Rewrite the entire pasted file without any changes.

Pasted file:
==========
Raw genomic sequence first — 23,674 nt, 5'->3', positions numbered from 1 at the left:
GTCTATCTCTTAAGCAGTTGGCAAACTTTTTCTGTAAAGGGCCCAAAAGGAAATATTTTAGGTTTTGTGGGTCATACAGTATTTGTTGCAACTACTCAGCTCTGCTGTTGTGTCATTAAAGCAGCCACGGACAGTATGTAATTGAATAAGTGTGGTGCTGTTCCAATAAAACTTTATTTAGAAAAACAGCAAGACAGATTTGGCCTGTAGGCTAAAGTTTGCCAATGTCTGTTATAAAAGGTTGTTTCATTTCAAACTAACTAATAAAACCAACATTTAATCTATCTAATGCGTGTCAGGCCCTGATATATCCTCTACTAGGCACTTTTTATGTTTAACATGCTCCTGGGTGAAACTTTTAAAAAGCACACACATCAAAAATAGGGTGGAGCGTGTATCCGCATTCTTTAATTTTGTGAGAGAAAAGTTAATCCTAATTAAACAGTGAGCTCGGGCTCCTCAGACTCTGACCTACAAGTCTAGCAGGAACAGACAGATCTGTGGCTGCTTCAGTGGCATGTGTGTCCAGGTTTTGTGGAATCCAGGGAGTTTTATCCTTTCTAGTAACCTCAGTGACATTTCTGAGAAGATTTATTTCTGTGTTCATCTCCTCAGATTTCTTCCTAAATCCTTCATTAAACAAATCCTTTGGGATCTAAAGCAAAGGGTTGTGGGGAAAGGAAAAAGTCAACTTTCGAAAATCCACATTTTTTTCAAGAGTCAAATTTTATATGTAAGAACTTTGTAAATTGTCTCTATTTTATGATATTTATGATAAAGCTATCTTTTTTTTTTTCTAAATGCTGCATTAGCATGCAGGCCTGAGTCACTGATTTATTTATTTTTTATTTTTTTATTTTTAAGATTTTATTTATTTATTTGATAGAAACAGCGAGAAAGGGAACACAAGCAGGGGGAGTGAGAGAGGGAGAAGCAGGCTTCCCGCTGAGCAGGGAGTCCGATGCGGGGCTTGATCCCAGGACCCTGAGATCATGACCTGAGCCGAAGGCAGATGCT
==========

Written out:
Raw genomic sequence first — 23,674 nt, 5'->3', positions numbered from 1 at the left:
GTCTATCTCTTAAGCAGTTGGCAAACTTTTTCTGTAAAGGGCCCAAAAGGAAATATTTTAGGTTTTGTGGGTCATACAGTATTTGTTGCAACTACTCAGCTCTGCTGTTGTGTCATTAAAGCAGCCACGGACAGTATGTAATTGAATAAGTGTGGTGCTGTTCCAATAAAACTTTATTTAGAAAAACAGCAAGACAGATTTGGCCTGTAGGCTAAAGTTTGCCAATGTCTGTTATAAAAGGTTGTTTCATTTCAAACTAACTAATAAAACCAACATTTAATCTATCTAATGCGTGTCAGGCCCTGATATATCCTCTACTAGGCACTTTTTATGTTTAACATGCTCCTGGGTGAAACTTTTAAAAAGCACACACATCAAAAATAGGGTGGAGCGTGTATCCGCATTCTTTAATTTTGTGAGAGAAAAGTTAATCCTAATTAAACAGTGAGCTCGGGCTCCTCAGACTCTGACCTACAAGTCTAGCAGGAACAGACAGATCTGTGGCTGCTTCAGTGGCATGTGTGTCCAGGTTTTGTGGAATCCAGGGAGTTTTATCCTTTCTAGTAACCTCAGTGACATTTCTGAGAAGATTTATTTCTGTGTTCATCTCCTCAGATTTCTTCCTAAATCCTTCATTAAACAAATCCTTTGGGATCTAAAGCAAAGGGTTGTGGGGAAAGGAAAAAGTCAACTTTCGAAAATCCACATTTTTTTCAAGAGTCAAATTTTATATGTAAGAACTTTGTAAATTGTCTCTATTTTATGATATTTATGATAAAGCTATCTTTTTTTTTTTCTAAATGCTGCATTAGCATGCAGGCCTGAGTCACTGATTTATTTATTTTTTATTTTTTTATTTTTAAGATTTTATTTATTTATTTGATAGAAACAGCGAGAAAGGGAACACAAGCAGGGGGAGTGAGAGAGGGAGAAGCAGGCTTCCCGCTGAGCAGGGAGTCCGATGCGGGGCTTGATCCCAGGACCCTGAGATCATGACCTGAGCCGAAGGCAGATGCT